The middle row is the center of rotation. Thus if you're seeing serious "scalloping" you need to zero pad either the top or bottom of the sinogram to adjust the center of rotation.

Instead of the 3rd dimension being the number of columns in a sinogram, could that be the second dimension and then you have 19874 slices? This seems much more feasible to me than 19874 angles. We do high resolution xcmt scans and use 1500-1800 angles.

Perhaps your sinograms are meant to be 19874x672?

Good Luck!

Subject: Sinogram reconstruction

From: Derakon

Date: 10 Nov, 2010 23:40:03

Message: 4 of 8

On Nov 10, 1:38 pm, "Matt J " <mattjacREM...@THISieee.spam> wrote:
> Derakon <dera...@gmail.com> wrote in message <3818924f-9219-4507-b7e4-3e50d1ab2...@g20g2000prg.googlegroups.com>...
> > I have some X-ray CT sinograms that I need to reconstruct so I can run
> > some image processing tests on the results. I'm new to sinograms, but
> > some searching showed me that iradon() can reconstruct them (
> >http://www.mathworks.com/matlabcentral/newsreader/view_thread/265881
> > ).
>
> ===============
>
> Only if they are parallel beam projections, which is unusual for CT. If they are fanbeam projections, you would need to use ifanbeam, but there you would need to know a lot about your system geometry, e.g., source-detector distance.

Ahh. This would come down to my complete lack of experience with CT as
well. Thanks.

>
> > I took a single 672x19874 portion of the array,
> > cut it down to 672x1987 by taking every 10th pixel (to reduce
> > processing time), transposed it, and passed it to iradon with theta
> > arguments ranging from .1/672 up to 1440/672,
>
> =====
>
> Not sure why theta would have anything to do with the number 672.

Just based on the example I linked, where the suggestion was to use a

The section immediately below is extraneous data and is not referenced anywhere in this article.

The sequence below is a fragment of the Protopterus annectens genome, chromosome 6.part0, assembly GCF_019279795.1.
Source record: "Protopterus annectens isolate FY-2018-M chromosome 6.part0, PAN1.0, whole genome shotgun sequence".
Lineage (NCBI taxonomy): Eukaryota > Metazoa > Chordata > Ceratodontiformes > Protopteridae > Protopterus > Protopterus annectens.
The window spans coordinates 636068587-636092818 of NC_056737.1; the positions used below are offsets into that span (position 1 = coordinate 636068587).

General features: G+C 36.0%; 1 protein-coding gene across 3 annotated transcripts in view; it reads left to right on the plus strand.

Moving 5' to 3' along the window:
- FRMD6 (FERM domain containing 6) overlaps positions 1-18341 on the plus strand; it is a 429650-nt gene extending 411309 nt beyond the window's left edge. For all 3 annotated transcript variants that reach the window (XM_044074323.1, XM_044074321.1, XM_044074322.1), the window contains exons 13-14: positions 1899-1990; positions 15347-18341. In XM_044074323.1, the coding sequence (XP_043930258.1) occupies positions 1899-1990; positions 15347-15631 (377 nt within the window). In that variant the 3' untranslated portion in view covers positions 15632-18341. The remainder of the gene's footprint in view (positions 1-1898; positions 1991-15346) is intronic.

second argument of 180 / (size(array)(2))

> The only reasonable guess you can make is that for the initial data, theta was derived as,
>
> N=360; %or possibly N=180
>
> theta=linspace(0,N,19874+1);
> theta(end)=[];
>
> Since you say you took every 10th angle, you would then do
>
> theta=theta(10:10:end);
>
> > Or am I barking up the wrong tree entirely and should be trying
> > a different approach? Any advice would be appreciated.
>
> IMHO, you should be working with data that you collected and know the acquisition geometry for, rather than trying to reverse engineer it. Without this knowledge, even if you eventually get sensible looking images from the data you currently have, there will always be doubt about the validity of the analysis you do on them.

As it happens, I agree entirely with you. What's going on here is that
my PI has an image analysis algorithm that he wants to try applying to
different kinds of data, so years ago he got some sinograms and is
only now getting around to asking me to work on them. Never mind that
most likely the algorithm is only really suited to a particular domain
(microscopy).

Given that applying this algorithm to CTs is a requirement, it sounds
like we would have better luck trying to find some new sinograms to
play with.

Thanks for the advice! Likewise, Sean, your information on common
dimensions of CTs is very helpful.

-Chris

Subject: Sinogram reconstruction

From: Matt J

Date: 11 Nov, 2010 00:13:04

Message: 5 of 8

Derakon <derakon@gmail.com> wrote in message <305d4301-5357-43c9-838e-aa2c2618f97b@g4g2000prj.googlegroups.com>...
>
> As it happens, I agree entirely with you. What's going on here is that
> my PI has an image analysis algorithm that he wants to try applying to
> different kinds of data, so years ago he got some sinograms and is
> only now getting around to asking me to work on them. Never mind that
> most likely the algorithm is only really suited to a particular domain
> (microscopy).
=======

Do you really need the sinograms, or do you just need a reconstructed CT image slice. And how much do you care about what object is scanned and how it was reconstructed?

If you don't care, I could theoretically give you a .mat file with CT image, if you can find an alternative to drop.io where I can leave it.

Subject: Sinogram reconstruction

From: Derakon

Date: 12 Nov, 2010 16:25:21

Message: 6 of 8

On Nov 10, 4:13 pm, "Matt J " <mattjacREM...@THISieee.spam> wrote:
> Derakon <dera...@gmail.com> wrote in message <305d4301-5357-43c9-838e-aa2c2618f...@g4g2000prj.googlegroups.com>...
>
> > As it happens, I agree entirely with you. What's going on here is that
> > my PI has an image analysis algorithm that he wants to try applying to
> > different kinds of data, so years ago he got some sinograms and is
> > only now getting around to asking me to work on them. Never mind that